Veering off from this was a couple of days spent re-reading Leibniz’s Monadologie (the – duh – eponymous name of this piece) and being quite stunned by the logical genius necessitated in attributing a mechanical (of some description) universe to a divine creator. Which, via stalking Chris on the internet caused me to remember he also is rather fond of the history and philosophy of science. So there is this third thread that somehow manages to make sense of this, which was I suppose the original conceptual starting point of this piece.

Through this I have rather masses to read on the history of constellations, their mythology, changing cartography, and … Cartography. I suppose the fourth thread that is entwined with the third and also the first simply because in very real terms what is done here is a mapping of the universe on myriad scales, from large structure stretching over billions of light years where there is an explicit temporal duration in the map, to almost humanly apprehensible scales in mapping the barely attained structures of distant solar systems.

Finally there is something of the human in this, sort of like the anthropic principle, that is to say the universe is here because we’re here to observe it to be here. This is both something of the wonder and awe present in looking up and trying to make sense of what we see in the night sky that over millennia has led to astrophysics as it is now, and also the people who work here, who despite their interests that are so far from the mundane as to appear close to witchcraft nonetheless are human.

And with this then is trying to make all this somehow human, something that exists within the realm of what it means to be a person and … I guess this is one of my concerns in all my work.

Yesterday Bonnie was sitting here with me and I played her a video from the Hinode Observatory Satellite showing chromospheric loops on the sun, and had sunn0))) playing It took the night to remember from Black 1 and photos of them in concert …

Kinda good, no?

monadologie days 4 & 5

I’ve been reading Leibniz’s 1714 text Monadologie again. It’s sometimes like a vortex, or … how things turn and spiral around on themselves, so I’m spinning through things where I’ve been before.

I’ve been anxious (no, really?) about, I suppose the obligation of doing certain things in a project that is sitting temporally about six months later than where it was supposed to be, and consequently has caused me to lurch out of the concerns of all the people… and the previous few months where my direction has been along one particular broad series of threads into another quite different set of concerns. Consequently there is this simultaneous concern with reconciling some very large issues, I guess succinctly described as those dealing with issues of human identity and sovereignty with rather disparate ones of astrophysics.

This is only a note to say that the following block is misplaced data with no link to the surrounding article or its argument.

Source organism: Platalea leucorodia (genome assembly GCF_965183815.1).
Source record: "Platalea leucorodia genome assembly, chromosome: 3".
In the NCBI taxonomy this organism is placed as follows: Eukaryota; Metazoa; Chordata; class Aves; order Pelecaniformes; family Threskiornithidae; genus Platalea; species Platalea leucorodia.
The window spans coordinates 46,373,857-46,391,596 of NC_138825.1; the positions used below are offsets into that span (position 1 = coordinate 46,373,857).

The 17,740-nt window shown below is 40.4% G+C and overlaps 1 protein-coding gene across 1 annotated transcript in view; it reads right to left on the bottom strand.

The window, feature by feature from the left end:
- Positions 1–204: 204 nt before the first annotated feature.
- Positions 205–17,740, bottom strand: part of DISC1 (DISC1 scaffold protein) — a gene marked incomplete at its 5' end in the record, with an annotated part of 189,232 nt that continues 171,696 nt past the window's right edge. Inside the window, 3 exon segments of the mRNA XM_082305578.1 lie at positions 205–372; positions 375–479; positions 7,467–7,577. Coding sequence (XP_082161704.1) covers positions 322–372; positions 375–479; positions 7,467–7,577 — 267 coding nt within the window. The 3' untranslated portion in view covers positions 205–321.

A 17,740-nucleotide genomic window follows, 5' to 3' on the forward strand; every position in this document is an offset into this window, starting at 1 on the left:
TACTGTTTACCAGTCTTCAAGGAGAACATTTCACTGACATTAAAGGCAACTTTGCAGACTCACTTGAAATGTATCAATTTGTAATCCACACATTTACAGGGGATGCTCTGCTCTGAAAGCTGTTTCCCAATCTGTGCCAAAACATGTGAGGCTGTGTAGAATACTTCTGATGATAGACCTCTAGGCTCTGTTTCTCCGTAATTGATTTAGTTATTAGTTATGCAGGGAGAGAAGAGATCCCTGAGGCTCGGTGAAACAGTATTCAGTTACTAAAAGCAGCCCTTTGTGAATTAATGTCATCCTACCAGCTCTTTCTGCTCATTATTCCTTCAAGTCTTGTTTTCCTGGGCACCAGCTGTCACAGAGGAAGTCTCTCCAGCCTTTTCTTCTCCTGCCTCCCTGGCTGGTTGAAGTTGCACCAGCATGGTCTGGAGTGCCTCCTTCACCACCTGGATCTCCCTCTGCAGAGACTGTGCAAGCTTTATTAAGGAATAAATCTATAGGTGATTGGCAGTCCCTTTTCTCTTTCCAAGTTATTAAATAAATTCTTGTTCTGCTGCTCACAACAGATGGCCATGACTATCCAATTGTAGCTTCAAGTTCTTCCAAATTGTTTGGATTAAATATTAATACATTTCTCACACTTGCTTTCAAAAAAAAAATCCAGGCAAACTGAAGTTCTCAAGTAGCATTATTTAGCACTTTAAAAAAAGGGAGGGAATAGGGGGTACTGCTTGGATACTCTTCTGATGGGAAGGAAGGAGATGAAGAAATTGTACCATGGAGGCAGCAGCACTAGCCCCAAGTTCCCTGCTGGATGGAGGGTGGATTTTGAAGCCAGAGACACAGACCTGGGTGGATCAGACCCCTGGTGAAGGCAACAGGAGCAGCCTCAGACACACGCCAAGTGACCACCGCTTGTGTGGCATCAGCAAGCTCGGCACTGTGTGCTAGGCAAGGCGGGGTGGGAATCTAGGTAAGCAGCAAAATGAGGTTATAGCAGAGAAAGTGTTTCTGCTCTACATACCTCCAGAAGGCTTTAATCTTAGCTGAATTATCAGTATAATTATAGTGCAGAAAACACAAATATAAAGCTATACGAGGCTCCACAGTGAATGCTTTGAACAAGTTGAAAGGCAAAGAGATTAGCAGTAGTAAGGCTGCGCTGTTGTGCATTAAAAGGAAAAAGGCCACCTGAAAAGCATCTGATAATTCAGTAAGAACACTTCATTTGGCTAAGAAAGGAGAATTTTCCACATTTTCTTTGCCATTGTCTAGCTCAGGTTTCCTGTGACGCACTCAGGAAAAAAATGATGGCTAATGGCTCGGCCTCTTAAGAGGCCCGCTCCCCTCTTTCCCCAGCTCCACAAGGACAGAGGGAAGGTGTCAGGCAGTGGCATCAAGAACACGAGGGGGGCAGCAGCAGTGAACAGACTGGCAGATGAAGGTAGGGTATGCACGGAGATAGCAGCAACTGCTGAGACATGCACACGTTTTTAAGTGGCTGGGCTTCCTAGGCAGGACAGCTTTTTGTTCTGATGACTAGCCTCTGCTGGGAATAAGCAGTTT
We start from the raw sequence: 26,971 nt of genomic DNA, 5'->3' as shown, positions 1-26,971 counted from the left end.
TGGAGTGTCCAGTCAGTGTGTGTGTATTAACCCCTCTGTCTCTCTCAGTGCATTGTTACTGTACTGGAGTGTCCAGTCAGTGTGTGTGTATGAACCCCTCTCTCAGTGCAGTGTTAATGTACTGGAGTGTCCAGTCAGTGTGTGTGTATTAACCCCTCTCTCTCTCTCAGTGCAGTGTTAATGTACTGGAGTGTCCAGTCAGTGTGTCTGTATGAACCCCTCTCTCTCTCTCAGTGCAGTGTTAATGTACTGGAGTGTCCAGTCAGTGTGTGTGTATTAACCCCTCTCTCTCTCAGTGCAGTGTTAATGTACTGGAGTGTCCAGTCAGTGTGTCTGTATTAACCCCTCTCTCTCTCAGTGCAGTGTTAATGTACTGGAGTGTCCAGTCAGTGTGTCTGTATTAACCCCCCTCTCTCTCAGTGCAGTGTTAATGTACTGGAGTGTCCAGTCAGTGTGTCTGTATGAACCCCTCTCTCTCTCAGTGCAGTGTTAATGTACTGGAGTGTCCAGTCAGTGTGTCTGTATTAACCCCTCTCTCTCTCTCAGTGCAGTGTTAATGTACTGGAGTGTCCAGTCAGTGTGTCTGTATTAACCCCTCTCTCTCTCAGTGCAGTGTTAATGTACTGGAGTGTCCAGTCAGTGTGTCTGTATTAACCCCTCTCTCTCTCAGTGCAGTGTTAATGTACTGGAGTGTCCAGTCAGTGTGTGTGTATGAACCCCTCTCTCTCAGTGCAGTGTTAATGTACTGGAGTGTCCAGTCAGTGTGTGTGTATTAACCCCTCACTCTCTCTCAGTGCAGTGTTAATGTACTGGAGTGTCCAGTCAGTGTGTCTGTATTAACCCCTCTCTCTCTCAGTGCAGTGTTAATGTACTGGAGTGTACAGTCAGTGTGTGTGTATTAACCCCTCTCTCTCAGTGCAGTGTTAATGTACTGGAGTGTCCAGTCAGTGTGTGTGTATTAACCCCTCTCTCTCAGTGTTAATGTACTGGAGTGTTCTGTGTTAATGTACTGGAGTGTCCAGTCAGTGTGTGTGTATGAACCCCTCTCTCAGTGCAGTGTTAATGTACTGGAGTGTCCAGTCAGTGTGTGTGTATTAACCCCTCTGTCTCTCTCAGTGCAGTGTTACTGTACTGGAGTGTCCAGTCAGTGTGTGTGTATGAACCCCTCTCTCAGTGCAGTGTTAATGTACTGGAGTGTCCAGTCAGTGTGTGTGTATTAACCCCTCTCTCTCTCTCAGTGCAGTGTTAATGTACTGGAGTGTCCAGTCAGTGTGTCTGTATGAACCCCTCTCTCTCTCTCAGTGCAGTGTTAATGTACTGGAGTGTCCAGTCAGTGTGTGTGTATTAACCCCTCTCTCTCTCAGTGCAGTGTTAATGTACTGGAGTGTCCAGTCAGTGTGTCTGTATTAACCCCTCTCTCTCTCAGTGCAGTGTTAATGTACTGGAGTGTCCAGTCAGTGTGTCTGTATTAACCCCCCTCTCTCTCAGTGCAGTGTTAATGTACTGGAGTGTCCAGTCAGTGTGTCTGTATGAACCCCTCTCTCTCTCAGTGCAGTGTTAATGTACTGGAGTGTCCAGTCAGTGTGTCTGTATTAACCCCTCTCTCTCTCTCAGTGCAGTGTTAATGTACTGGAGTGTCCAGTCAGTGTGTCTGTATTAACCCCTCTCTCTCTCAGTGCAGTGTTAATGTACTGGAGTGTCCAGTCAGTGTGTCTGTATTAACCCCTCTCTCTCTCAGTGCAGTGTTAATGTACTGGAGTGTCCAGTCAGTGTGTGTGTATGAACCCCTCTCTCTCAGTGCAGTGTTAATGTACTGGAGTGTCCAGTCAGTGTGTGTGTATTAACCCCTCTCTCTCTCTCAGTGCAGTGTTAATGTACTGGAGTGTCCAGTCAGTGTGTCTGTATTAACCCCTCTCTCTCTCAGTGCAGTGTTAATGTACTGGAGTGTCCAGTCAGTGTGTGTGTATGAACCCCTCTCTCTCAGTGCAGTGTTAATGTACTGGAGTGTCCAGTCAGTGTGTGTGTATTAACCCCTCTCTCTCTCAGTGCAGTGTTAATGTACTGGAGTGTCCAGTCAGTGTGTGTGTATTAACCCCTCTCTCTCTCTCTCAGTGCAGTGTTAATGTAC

This kept me not occasionally sleepless last night.

Today, as it turned out, laden with a bag of fresh cherries, rehearsal never even got off sitting on the floor, talking. What am I trying to do? What is the interest in trying to formulate some method of choreographing that is beyond what I have previously done? How does this specific project relate to my recent work, and so can be comprehensible in rehearsal and performance in relation to these works? In what way is it a return to previous concerns, and where and how does it leap off into something unknown?

Then, is what I know of Forsythe’s Improvisation Technologies a suitable approach for generating something that could be regarded as choreography from a literal analysis of the Centre’s research? Is attempting a literal understanding, something of an exposition or lecture a feasible approach? Or, is the very incomprehensibility of such research also something that needs to be elaborated somehow? Is Dr Chris Fluke’s passion for Star Wars figurines also something that should be considered, or is that likely to lead to me into trouble? Which is to say, how should the individuals who do this research figure as people in this residency?

Then, should I be reading Leibniz again? (Yes!). How does the history of science my passion for which got me into this in the first place figure in the whole thing? How does the history of mapping the solar system, galaxy, universe figure also, particularly in respect, I suppose, to how cartography in some way describes the limits, approximations, and errors of knowledge?

I think it was a really good midday and afternoon of talking and … sometimes, often, I forget the people I’m working with aren’t necessarily party to everything that’s going on in my head, and how little or single things are intertwined with other things. And as a corollary to this, just how mystifying it can be stuck in a room with me. Also with this is that all the talking is really good in order for us to collectively understand whatever I’m attempting, to feel a group, to perhaps also feel passionate about it or to have a sense what we do is important. And for me as well there is a vast gulf between how I conceptualise things as thoughts, how I might write them here or in notebooks, and how they resolve themselves when I talk about them with the people I’m working with.

Not to say I’m now utterly confident about what I’m doing here, but …

I spent the afternoon and evening until now at the Centre, reading a bunch of stuff from Sarah Maddison on Molecular Clouds in the LMC, and Dusty Debris Discs, thinking about the history of astronomy then realising it’s one of Chris Fluke’s research areas, reading Leibniz, remembering the State Library has a rather fine collection of his works including some original publications in the Rare Books room, not quite getting to the stuff on cartography, deciding now is a good time to go home but planning on being here over the weekend…